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LAVENDER FLU INTERVIEW

Courtesy of Rebecca Price

The mere existence of Lavender Flu makes me feel like garage rock is back in the rightful hands of those who deserve the recognition, even if there’s little to be found in that department in 2020.

2018’s Mow the Glass was awesome. 2020’s Barbarian Dust is a masterclass. If we’re all alive in 2022, maybe the rest of the world will catch on to what many of us already know to be true: Lavender Flu fucking rules.

I caught up with The Hummingbird Whisperer (Scott Simmons) and Gresham Ocarina (Chris Gunn) to learn more about their latest album.

Where does the album title Barbarian Dust come from? Drugs? 

G.O.: At band practice one day, sound and visions invaded, merciless knocking and yelling at the door. All signs pointed to a part time post post post post post new age crust punk kicking our door down to berate us mercilessly with the Nurse With Wound list. Said list was scrawled in classic punk font on a 10 foot scroll wielded and unfurled as some sort of fabric whip. This costumed warrior would yell at us to “Do Your Homework” and READ THE LIST!!! Turns out it was just the Hummingbird Whisperer banging on the door. He’d had an epiphany. The title has to be “Barbarian Dust” he said. No questions asked. We went from there.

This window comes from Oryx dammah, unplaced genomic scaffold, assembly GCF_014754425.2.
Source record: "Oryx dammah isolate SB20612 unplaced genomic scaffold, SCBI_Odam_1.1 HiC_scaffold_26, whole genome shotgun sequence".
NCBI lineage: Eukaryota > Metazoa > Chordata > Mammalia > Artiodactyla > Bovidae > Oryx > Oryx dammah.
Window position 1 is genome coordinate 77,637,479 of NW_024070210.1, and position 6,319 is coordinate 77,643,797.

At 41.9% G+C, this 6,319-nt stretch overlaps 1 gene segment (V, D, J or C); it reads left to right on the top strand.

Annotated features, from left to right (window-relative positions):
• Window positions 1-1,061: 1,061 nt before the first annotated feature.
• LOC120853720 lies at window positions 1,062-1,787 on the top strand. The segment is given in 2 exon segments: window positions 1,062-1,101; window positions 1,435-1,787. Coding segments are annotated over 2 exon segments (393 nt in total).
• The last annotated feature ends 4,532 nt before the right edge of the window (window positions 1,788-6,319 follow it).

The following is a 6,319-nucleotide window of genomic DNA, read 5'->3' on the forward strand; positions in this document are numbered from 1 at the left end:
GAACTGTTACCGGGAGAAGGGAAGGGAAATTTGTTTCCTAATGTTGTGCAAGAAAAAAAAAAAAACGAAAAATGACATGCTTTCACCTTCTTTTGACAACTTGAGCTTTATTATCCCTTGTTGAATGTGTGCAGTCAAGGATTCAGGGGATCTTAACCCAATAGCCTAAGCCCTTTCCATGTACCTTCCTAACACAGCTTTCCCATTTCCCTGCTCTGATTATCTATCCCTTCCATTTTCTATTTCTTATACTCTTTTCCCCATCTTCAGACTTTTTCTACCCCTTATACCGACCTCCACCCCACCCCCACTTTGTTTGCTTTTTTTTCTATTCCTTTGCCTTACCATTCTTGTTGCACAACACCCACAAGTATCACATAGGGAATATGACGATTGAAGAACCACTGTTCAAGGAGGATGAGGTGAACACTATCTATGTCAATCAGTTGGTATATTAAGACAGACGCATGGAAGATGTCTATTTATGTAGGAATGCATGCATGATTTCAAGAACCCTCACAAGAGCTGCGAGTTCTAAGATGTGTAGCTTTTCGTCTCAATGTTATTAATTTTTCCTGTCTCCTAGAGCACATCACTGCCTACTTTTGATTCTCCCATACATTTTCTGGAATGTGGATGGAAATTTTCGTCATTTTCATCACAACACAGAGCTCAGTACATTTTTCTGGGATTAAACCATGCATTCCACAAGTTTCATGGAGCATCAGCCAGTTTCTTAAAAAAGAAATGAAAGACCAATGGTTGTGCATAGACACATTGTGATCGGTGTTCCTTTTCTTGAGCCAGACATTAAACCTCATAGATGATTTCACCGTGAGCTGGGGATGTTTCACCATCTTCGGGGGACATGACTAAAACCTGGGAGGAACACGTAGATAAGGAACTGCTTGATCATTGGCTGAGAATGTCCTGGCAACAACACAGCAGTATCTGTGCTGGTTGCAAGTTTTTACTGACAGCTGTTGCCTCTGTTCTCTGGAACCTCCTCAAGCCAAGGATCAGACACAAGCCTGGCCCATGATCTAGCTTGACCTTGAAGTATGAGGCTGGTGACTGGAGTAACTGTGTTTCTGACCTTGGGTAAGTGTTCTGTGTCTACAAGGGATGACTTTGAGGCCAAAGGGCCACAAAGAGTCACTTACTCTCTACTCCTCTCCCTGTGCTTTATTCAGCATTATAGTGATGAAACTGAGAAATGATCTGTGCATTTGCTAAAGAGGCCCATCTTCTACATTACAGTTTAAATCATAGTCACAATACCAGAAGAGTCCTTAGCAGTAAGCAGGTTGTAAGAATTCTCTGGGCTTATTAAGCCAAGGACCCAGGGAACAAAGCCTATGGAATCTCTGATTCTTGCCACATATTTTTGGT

HW: Smart drugs

Who did the artwork and where did the concept come from? The color scheme is awesome. I feel like if it was black and white It would almost look like an anarcho punk bands LP. 

HW: That color scheme was inspired by a sick Rosemary’s Baby poster that I had and punk had nothing to do with it. Maybe a little bit of Emory Douglas….

G.O.: Thanks! We ARE an anarcho punk band. It’s interesting that the images are strangely relevant to current events. The album layout was put together a year before the end of life as we knew it. Our muse (pronounced MOOZE) is always Michael Anthony related and we follow that for better or worse. The Rajneeshees on the inner sleeve can tell you a lot. I used to live a few blocks away from their old fire bombed hotel.

So this is the first proper studio recording for Lavender Flu, What was that experience like? Anything you did there that you “couldn’t” do before? 

HW: It was cool to record where Nu Shooz recorded. Always had a soft spot for Poolside. Otherwise it was pretty much about getting good drum sounds. Was nice getting to fuck around with the vibraphone too. But really, Justin Higgins could record us anywhere and make it sound cool. 

GO: It was fun but reminded me why I don’t really like recording in proper studios. We were really just using the room to get bigger sounds then our last record which was recorded live in a one room cabin. Justin was still recording us on the same tape machine as the last records. We used a bigger mixing board this time. We were able to fully maximize the gong recording as well as the expertly played Thunderlube.